An image believed to show a mock-up of Australia’s first fully imported Holden Commodore has briefly surfaced on social media, hinting the carmaker is close to revealing details of the car that will carry on the nameplate.
The poorly Photoshopped mock-up, wearing patched-on teardrop headlights and a Chevrolet-style grille pushed high on the bonnet, was posted to the Clipsal 500 Facebook page this morning, and linked to a countdown timer on the event’s website that ends around noon on Thursday.
However, about an hour later the image was pulled after Holden called for its removal.
The image – wearing Red Bull Racing colours – appears to be a mock-up of an Opel Insignia, the car that will replace the locally made Commodore once production ends in late 2017. It was accompanied by the caption: “Are you ready for this?”
It is believed the image was posted online after a pre-planned marketing campaign misfired. Wheels has contacted organisers behind the Clipsal 500 for comment.
The image’s timing also suggests Holden is about to drop its first details of the Commodore-badged Insignia, the five-door, front-wheel-drive liftback that will turn traditional Holden Commodore values on their head, before its anticipated 2018 arrival.
Tweaking the image reveals half a Red Bull Racing Holden VF Commodore that’s mirrored to make a whole car.
The Commodore’s slim, angled headlights are gone, replaced with a new pair that don’t quite line up.
The grille has also been cropped out and replaced with a chromed Chevrolet-style insert sitting above a lifted lower air dam and intake that are sitting unnaturally high.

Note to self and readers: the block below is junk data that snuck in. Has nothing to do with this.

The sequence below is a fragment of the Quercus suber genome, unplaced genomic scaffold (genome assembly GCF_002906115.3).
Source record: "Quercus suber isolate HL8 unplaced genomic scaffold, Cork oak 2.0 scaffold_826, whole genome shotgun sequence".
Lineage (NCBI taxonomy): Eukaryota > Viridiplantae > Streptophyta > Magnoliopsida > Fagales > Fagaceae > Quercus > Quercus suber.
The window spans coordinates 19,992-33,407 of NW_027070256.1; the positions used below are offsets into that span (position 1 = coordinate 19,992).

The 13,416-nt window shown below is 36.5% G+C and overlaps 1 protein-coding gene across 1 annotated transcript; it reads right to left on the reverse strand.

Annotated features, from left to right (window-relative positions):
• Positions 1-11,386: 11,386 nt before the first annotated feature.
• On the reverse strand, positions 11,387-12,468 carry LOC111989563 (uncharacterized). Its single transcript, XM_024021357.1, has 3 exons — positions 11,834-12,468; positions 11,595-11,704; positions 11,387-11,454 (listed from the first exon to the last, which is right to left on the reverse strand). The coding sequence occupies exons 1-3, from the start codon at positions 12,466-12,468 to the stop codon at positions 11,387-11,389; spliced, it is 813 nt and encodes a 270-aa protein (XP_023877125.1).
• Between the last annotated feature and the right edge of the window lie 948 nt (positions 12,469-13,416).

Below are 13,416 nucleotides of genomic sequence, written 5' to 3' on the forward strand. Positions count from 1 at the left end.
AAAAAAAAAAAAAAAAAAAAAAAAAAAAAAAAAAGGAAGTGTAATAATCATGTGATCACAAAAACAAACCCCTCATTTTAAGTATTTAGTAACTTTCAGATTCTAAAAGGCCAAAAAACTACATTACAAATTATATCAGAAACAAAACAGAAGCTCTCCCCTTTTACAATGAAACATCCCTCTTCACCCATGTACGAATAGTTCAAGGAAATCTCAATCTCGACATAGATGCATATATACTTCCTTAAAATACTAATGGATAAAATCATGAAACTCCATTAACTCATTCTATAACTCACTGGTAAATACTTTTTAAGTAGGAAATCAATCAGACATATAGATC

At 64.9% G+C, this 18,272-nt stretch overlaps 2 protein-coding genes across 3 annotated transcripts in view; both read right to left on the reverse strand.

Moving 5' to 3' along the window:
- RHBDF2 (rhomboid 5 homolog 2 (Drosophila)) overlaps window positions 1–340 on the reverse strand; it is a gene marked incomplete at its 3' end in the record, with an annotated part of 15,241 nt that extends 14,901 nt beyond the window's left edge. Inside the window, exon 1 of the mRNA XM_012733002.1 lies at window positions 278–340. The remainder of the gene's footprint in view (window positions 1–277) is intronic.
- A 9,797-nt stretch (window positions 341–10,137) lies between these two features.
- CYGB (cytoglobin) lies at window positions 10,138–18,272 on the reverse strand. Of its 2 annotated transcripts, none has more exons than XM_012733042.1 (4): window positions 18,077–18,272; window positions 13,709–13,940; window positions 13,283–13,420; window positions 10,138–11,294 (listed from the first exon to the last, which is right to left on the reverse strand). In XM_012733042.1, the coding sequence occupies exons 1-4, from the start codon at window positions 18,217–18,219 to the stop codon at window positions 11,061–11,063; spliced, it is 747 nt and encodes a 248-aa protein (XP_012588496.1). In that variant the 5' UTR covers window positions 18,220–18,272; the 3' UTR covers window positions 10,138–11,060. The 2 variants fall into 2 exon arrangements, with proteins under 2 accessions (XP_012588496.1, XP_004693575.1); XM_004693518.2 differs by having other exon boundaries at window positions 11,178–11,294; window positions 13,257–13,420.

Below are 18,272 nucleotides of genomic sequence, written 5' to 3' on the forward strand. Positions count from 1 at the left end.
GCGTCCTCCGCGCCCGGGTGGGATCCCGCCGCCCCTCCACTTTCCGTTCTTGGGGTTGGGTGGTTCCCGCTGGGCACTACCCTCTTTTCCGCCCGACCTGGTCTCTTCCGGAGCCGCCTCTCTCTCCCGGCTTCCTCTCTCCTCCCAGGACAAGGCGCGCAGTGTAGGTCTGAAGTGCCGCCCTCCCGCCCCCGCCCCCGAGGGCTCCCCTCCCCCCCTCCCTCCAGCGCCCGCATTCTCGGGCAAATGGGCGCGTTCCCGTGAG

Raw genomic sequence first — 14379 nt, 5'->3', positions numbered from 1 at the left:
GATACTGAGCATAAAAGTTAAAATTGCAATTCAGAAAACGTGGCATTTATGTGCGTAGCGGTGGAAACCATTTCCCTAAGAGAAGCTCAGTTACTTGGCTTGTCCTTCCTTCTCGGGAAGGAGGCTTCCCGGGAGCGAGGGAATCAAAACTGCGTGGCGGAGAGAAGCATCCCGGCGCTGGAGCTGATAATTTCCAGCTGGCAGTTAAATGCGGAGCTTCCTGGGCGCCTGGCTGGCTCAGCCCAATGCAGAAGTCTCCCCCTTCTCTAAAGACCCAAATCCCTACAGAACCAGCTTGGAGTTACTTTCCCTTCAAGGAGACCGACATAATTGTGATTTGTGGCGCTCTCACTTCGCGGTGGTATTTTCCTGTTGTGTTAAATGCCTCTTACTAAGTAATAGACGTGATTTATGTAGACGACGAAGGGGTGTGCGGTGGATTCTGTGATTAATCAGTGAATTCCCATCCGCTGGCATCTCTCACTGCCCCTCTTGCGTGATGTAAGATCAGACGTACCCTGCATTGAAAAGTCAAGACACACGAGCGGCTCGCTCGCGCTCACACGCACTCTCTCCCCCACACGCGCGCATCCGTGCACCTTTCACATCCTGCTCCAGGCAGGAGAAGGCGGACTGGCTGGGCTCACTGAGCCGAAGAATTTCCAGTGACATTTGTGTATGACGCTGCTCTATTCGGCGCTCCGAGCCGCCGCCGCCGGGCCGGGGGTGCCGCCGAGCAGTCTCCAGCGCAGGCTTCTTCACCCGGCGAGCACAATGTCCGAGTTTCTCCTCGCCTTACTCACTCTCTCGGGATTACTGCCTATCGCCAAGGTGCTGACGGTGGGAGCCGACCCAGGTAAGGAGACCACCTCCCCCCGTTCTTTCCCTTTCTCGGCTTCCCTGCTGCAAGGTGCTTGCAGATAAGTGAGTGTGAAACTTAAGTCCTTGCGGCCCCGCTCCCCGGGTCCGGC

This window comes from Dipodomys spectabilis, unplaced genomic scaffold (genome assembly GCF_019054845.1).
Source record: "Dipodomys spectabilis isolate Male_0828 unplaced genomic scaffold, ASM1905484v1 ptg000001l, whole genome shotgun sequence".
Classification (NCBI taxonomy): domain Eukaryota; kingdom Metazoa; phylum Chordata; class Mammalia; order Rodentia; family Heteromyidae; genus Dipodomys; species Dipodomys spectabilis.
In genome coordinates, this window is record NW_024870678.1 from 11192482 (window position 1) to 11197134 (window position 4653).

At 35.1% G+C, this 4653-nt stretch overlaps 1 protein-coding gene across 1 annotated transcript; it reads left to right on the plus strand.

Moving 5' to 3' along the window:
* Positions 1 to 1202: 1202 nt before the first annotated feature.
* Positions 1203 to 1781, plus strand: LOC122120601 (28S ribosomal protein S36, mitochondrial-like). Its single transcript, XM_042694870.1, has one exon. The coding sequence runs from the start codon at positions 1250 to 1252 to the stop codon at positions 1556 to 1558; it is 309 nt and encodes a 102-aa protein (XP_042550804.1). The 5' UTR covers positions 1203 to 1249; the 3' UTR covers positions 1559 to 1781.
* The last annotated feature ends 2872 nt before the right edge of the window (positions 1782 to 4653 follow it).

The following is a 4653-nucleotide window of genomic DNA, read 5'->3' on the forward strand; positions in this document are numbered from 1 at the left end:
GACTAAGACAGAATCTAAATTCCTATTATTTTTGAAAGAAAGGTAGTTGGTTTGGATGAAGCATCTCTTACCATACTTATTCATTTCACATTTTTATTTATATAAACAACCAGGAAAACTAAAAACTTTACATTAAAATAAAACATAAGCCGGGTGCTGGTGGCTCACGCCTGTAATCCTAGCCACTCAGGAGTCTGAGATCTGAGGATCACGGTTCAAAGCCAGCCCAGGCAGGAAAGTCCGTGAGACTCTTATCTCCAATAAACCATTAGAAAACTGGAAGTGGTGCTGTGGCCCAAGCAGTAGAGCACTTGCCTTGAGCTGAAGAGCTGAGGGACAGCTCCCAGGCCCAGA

However, the “Mockupodore” looks nothing like the Opel Insignia that will speak with a distinctly Aussie accent by the time it goes on sale here. Holden is investing time and money to ensure that the local spin on the Insignia is different enough to overseas model.
The image also hints that Holden’s motorsports efforts are about to turn away from V8s to a twin-turbo V6 – an engine that is expected to be mirrored for road-going buyers as a potential HSV-badged version of the Insignia.
The Cadillac-sourced V6 race engine is believed to already be well under development, producing more than 635hp – about 474kW – by the time it hits the track in about 2018.
This is despite Supercars setting the framework for the engine to compete from next year. However, teams are expected to stick with their current proven platforms until at least 2018 – as the factory team, Red Bull is anticipated to be the first to break the V8 mould.
Triple Eight Race Engineering is responsible for the development of the next Supercars Commodore expected to replace the VF.
Who do you think deserves to win the 2017 COTY title? Cast your vote for a chance to win $1,000.
Sign up here to receive the latest round-up of Wheels news, reviews and video highlights straight to your inbox each week.